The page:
What is the UCAT Exam?

 The UCAT exam is the primary and most popular admissions test administered by medical schools and universities in the UK and across the world. The letters UCAT are an abbreviation for “University Clinical Aptitude Test”. The exam measures the your natural upper limit in various skills which are directly related to dentistry and medicine. Not everyone has the ability to become a dentist or doctor so the UCAT aims to filter out individuals who may be able to work hard but don’t naturally have the cognitive ability to perform to the level required when providing care and saving lives.

The UCAT exam is conducted online but only at approved exam centres. After entering the UCAT login the fun begins and the aspiring medical student has to work through five min-tests which aim to measure abilities in areas such as Verbal Reasoning, Decision Making, Quantitative Reasoning, Abstract Reasoning, and Situational Judgement.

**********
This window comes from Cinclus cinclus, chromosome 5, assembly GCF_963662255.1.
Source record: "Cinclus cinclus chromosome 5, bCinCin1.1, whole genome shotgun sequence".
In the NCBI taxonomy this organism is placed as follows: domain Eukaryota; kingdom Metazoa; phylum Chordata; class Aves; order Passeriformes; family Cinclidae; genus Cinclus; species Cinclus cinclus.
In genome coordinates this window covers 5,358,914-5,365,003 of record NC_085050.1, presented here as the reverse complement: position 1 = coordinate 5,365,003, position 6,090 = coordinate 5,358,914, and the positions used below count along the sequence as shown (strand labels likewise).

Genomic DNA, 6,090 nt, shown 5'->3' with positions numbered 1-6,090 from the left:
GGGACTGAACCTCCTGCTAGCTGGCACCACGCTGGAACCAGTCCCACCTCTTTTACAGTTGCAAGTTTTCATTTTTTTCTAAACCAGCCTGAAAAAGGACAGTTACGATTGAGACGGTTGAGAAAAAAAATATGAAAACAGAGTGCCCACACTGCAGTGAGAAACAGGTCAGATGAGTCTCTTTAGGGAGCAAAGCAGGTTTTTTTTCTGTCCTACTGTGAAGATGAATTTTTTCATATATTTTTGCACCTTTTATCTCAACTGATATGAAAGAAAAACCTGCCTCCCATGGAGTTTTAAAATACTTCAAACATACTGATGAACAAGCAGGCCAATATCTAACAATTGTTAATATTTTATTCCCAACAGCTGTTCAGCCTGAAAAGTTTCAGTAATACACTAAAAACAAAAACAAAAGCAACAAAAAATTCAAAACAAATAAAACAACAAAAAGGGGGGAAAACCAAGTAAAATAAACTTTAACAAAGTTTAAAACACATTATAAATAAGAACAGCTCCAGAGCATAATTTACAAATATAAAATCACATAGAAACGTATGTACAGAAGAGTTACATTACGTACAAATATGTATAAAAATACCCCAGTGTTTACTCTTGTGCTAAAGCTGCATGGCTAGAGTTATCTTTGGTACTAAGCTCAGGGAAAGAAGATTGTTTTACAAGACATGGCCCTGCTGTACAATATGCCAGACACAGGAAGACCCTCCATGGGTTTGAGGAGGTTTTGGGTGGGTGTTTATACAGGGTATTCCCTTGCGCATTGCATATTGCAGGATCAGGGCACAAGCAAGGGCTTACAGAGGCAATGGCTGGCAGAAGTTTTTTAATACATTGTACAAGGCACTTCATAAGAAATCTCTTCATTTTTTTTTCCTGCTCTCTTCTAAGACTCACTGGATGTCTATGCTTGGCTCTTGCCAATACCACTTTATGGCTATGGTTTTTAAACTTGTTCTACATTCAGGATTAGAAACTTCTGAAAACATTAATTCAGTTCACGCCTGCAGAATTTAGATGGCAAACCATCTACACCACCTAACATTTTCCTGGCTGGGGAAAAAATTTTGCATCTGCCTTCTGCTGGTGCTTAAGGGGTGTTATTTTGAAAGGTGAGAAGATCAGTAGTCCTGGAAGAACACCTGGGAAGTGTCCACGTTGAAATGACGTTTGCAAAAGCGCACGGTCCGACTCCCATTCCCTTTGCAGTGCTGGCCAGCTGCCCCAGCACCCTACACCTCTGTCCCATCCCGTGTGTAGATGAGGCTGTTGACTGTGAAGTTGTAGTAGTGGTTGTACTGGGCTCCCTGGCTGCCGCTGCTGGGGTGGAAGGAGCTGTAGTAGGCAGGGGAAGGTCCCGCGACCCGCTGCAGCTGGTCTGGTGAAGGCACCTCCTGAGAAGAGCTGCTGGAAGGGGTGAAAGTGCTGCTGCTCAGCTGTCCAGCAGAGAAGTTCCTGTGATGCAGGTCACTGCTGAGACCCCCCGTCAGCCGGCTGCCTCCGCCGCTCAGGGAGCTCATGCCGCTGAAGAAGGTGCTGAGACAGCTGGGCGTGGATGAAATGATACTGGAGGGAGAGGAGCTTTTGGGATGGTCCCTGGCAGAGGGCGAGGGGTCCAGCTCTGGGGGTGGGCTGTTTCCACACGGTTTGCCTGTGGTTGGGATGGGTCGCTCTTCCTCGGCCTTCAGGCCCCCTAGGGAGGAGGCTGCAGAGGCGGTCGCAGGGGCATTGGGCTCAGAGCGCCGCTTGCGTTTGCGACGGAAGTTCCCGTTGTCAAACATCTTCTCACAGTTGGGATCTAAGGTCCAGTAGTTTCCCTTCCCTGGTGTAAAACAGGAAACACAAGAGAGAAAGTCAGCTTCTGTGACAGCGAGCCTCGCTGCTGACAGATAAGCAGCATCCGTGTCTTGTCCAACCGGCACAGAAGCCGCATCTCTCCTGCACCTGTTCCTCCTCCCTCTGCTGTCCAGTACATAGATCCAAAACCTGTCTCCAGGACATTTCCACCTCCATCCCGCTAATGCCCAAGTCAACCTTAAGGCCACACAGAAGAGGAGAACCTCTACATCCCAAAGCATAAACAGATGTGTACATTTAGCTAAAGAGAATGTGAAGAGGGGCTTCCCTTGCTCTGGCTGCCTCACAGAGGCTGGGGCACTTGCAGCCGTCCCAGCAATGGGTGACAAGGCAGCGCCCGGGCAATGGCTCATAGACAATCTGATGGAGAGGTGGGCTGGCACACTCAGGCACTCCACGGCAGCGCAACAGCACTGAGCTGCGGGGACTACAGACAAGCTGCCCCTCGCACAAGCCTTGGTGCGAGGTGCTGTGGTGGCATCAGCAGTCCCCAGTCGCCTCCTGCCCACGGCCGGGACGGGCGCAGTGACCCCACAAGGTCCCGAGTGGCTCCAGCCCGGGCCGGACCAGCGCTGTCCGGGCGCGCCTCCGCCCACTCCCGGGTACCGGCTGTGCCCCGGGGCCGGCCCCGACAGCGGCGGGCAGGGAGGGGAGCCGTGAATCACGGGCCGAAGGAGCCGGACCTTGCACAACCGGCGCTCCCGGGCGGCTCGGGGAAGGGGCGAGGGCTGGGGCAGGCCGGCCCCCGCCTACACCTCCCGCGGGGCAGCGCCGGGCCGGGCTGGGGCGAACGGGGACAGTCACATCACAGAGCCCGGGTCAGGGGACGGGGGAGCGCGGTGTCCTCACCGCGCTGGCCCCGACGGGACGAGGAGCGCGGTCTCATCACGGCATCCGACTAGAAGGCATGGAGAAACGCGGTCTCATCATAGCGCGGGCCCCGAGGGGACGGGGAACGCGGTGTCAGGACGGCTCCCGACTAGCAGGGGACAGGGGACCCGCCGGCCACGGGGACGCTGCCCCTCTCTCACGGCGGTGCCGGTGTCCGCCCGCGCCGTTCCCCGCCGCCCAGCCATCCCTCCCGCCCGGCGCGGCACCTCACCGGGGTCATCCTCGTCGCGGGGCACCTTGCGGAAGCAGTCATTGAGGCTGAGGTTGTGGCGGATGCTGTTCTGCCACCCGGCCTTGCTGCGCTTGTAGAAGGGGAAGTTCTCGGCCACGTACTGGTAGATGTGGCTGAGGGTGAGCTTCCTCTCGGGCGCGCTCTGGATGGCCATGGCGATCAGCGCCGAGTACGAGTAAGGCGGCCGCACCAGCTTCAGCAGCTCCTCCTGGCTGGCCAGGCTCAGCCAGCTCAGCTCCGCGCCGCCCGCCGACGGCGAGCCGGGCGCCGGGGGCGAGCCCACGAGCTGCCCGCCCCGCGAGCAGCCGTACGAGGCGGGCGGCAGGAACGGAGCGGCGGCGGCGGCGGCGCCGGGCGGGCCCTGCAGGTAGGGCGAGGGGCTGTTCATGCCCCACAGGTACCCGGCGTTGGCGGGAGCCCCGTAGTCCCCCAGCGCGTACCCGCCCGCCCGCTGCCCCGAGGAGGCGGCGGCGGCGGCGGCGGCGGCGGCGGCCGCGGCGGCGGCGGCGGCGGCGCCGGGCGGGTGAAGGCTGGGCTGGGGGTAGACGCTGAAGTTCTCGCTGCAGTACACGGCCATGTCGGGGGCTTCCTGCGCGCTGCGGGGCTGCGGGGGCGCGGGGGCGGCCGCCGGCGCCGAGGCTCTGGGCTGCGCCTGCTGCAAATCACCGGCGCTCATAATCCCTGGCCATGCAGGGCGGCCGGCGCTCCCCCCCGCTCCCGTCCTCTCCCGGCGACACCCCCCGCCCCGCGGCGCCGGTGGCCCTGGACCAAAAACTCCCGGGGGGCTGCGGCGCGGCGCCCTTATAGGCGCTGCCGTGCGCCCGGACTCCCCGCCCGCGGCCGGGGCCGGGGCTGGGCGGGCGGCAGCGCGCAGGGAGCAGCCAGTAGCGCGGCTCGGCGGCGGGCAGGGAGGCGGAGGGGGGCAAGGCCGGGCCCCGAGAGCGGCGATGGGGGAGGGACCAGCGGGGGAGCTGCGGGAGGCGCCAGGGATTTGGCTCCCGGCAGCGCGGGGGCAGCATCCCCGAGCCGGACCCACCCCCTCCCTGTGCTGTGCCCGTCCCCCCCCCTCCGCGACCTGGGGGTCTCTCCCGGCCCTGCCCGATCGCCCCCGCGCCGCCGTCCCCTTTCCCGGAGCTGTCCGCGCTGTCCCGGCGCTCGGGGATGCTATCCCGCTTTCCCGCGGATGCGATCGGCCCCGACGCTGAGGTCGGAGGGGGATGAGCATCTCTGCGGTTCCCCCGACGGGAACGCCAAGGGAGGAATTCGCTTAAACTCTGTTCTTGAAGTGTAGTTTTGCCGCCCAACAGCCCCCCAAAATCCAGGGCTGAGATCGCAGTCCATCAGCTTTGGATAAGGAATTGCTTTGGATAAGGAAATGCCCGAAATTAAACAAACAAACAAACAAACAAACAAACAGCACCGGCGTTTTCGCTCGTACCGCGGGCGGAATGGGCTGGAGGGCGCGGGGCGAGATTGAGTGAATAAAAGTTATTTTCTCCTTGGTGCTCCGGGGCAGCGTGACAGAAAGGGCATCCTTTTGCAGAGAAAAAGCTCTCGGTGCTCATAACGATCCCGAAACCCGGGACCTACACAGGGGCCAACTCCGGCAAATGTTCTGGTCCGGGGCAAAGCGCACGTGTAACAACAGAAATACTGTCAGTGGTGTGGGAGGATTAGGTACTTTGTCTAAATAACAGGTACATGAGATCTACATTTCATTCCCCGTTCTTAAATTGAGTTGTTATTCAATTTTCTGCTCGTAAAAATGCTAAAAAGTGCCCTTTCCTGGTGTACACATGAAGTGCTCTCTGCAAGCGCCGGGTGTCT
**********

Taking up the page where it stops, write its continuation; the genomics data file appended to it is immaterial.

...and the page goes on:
UCAT Sections

Verbal Reasoning Subtest

The Verbal Reasoning subtest assesses your ability to read and think carefully about information presented in passages and to determine whether specific conclusions can be drawn from information presented. You are not expected to use prior knowledge to answer the questions. Check out Verbal Reasoning strategies to score highly in this section.

Decision Making Subtest

The UCAT Decision Making section tests your ability to apply logical reasoning, evaluate arguments, and analyze statistical data. This crucial part of the UCAT exam can be challenging if you’re unprepared. Enhance your skills and boost your confidence by practicing UCAT Decision Making questions regularly. Check out Decision Making strategies to score highly in this section.


Quantitative Reasoning Subtest

The UCAT Quantitative Reasoning section tests your ability to analyze numerical data quickly and accurately. This part of the UCAT includes multiple-choice questions that must be answered assessed quickly and answered using your superior numeracy skills. Check out Quantitative Reasoning strategies to score highly in this section.